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ATLANTE – Former Sen. David Perdue said he “absolutely” had a political shock when he appeared with former President Trump at a rally in Georgia a week and a half ago.
Lost, with Trump’s backing, is Gov. Brian Kemp’s top challenge, but trails the incumbent GOP governor in two key campaign metrics — public opinion polls and fundraising — with just seven weeks to go. May 24 primary in Georgia.
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Perdue said in a Fox News interview on Tuesday that before the former president’s March 26 rally in Commerce, Georgia, “only about half of the Republicans in the state understood that I had the endorsement of Trump. He wanted to make sure that he had posed this without any misunderstanding. So it was a huge thing.
Kemp, a former ally, drew Trump’s ire from late 2020, after Kemp certified President Biden’s narrow victory in Georgia in the presidential election after several vote recounts. Trump, who had unsuccessfully urged the governor and other top Republican state officials to overturn the results, has now returned to Georgia twice to campaign against Kemp.
For months, Trump has urged Perdue to challenge the governor, and late last year he endorsed Perdue a day after the former senator launched his candidacy. Perdue declared her candidacy days after Stacey Abrams, a suffrage champion and rising Democratic Party star, launched her second straight gubernatorial bid.
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Trump praised Perdue at the recent rally, saying he would “save Georgia.” And the former president lambasted the governor, arguing that “Trump voters aren’t going to vote for Brian Kemp.”
Perdue said Trump is “educating people about endorsement and then telling them what’s at stake here in this primary. He’s trying to get everybody out and voting because a lot of people will be waiting and voting in the general election, and they’re going to default on the candidate who will represent the Republican side against Stacey Abrams.” And he was reminding people that that was a huge mistake.
But on Jean FredericOn Tuesday, on Trump’s conservative radio show, Trump acknowledged that “it’s always hard to beat a sitting governor. It’s hard. It’s very hard to beat, because they have a lot of money behind them. them. You know, everybody gives them money. But we’ll see what happens.”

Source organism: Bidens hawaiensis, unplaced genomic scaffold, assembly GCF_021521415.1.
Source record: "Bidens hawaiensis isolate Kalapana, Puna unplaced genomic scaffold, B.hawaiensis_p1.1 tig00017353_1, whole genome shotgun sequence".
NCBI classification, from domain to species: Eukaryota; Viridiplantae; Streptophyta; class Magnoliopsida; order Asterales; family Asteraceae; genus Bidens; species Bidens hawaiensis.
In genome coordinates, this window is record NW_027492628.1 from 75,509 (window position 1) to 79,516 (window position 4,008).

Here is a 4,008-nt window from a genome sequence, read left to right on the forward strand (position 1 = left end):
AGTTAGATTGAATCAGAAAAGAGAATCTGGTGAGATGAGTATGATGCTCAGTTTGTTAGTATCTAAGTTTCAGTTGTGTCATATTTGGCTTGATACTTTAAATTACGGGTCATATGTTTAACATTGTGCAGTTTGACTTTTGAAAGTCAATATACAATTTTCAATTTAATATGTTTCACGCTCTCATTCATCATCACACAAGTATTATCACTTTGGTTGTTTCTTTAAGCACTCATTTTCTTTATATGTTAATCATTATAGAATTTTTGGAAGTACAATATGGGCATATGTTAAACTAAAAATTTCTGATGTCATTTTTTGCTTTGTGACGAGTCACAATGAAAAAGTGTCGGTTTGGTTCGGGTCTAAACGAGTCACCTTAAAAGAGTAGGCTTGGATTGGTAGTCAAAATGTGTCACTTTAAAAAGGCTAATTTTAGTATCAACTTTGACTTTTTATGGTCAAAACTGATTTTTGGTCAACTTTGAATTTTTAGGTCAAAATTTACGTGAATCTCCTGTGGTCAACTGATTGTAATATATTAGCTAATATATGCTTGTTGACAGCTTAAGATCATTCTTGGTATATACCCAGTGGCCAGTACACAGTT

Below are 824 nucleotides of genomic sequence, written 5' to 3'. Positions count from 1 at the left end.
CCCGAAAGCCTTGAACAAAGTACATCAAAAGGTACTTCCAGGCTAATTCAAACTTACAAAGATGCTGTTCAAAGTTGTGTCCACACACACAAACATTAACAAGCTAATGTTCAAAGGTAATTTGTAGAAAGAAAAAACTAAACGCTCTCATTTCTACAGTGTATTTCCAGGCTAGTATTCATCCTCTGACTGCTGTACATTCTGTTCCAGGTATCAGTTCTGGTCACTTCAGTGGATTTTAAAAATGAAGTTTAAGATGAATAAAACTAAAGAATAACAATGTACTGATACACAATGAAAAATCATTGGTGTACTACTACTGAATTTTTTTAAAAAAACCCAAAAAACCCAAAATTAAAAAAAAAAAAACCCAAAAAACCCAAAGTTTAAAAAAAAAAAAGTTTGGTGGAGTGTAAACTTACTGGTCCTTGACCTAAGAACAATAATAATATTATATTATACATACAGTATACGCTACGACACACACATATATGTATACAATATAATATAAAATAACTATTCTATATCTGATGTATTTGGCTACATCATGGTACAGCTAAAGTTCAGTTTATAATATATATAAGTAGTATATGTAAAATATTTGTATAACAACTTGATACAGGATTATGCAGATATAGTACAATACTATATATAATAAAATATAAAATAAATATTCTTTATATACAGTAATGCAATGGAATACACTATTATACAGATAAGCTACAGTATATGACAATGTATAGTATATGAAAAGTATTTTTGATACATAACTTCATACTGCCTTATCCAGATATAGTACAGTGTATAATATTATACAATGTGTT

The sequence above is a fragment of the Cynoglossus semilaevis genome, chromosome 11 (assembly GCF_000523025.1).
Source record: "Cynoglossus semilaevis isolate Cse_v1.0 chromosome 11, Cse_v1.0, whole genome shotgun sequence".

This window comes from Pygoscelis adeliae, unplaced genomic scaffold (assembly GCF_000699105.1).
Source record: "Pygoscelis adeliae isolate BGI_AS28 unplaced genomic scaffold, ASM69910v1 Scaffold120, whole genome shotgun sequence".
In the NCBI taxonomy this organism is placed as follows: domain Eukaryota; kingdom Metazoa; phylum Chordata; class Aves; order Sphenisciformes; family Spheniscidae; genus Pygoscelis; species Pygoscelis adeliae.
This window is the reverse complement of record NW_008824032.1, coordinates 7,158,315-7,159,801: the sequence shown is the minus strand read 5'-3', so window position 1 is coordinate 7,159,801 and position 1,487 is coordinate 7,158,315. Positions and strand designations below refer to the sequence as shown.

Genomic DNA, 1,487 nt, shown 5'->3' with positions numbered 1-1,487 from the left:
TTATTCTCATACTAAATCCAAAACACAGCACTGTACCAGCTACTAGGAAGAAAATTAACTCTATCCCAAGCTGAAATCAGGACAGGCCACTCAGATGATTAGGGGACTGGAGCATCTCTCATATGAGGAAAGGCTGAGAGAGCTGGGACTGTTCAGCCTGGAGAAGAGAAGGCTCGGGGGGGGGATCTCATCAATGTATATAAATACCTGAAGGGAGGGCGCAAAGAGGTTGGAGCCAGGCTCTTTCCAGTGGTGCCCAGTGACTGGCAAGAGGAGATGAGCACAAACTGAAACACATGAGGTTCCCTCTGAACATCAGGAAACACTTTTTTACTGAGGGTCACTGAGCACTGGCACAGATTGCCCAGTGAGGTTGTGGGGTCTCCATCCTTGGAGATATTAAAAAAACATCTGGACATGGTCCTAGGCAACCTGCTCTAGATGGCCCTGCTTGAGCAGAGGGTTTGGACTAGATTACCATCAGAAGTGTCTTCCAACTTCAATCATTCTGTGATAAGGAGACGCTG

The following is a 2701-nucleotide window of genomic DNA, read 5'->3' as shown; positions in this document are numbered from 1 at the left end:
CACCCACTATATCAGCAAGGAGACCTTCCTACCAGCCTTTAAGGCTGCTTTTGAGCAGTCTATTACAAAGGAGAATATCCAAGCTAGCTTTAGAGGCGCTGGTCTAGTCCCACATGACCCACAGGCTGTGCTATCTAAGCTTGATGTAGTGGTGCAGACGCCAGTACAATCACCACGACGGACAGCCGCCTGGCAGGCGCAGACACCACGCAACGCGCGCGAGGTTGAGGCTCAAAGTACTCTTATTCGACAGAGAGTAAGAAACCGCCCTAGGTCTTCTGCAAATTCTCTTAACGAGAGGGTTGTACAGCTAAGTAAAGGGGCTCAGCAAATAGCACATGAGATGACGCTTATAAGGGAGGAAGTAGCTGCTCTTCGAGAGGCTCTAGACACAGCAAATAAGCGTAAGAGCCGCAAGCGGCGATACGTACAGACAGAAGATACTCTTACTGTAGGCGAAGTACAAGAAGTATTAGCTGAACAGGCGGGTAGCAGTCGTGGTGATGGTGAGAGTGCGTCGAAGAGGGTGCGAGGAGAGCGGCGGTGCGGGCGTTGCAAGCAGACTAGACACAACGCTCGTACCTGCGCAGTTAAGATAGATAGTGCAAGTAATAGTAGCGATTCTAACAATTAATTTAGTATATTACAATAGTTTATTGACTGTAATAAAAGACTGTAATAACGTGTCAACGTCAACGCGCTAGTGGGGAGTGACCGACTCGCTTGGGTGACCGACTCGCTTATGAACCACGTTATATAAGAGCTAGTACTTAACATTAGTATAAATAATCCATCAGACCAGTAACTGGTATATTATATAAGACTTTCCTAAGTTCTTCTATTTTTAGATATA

Trump also appeared to lower expectations, adding, “It’s too bad. It’s too bad. Not easy to beat a sitting governor. Just remember that.”
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Perdue told Fox News that Trump “is going to do whatever it takes to win this thing.”
When asked if the former president would return to Georgia before the primary, Perdue said he and Trump “are going to do tele-rallies. He could very well come back. … If he needs to , he will be here .”
Trump might be needed.
Perdue trails Kemp in the most recent opinion polls, including a Fox News poll from March 2-6 that showed Kemp leading Perdue by 11 points among Republicans likely to vote in the primary. But all of the investigations were conducted before Trump’s rally in Georgia.
Trump stars in the Perdue TV commercials, which the former senator says will continue through the primary.
And Perdue pointed out that “I’m on the road every day…we’re scrambling around the state to make sure people hear the message.”
Perdue spoke with Fox News the day after the state’s legislative session concluded.
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Georgia’s political veterans point to a smooth and successful legislative session for the governor, which saw many of the bills on his wish list passed by state lawmakers.
“Receiving a primary challenge before a legislative session really allowed Governor Kemp to maximize his home-court advantage in what was arguably the most successful session of his first term,” said veteran Republican consultant Chip Lake based in Georgia, at Fox News.
“Governor Kemp will spend the next several weeks reviewing the bills and then strategically planning for statewide bill signings to highlight all of the conservative political accomplishments made over the past three months,” he said. said Lake. “It’s a gold mine ahead of a primary election at the end of May.”
But Perdue doesn’t see it that way.
“But I see this session as a small ball, frankly. I mean he [Kemp] didn’t do anything major there,” he explained. “And what I’m looking at is a lot of the things that they accomplished in that session happened after I was entered the race. The constitutional postponement was going nowhere. I walked in and said we should have a constitutional postponement. Next thing I know, they are working on a bill to achieve this. We wanted a parent’s bill of rights. I announced it in December. He now has a watered down version of that playing here.”
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Perdue noted that the Georgia gas tax exemption that Kemp claimed “expires days after the primary election. You don’t have to be a political pundit to see the obvious reality of the reason for which this is done”.
And he claimed: “I think he spent a lot of energy in that session to make sure he got re-elected.”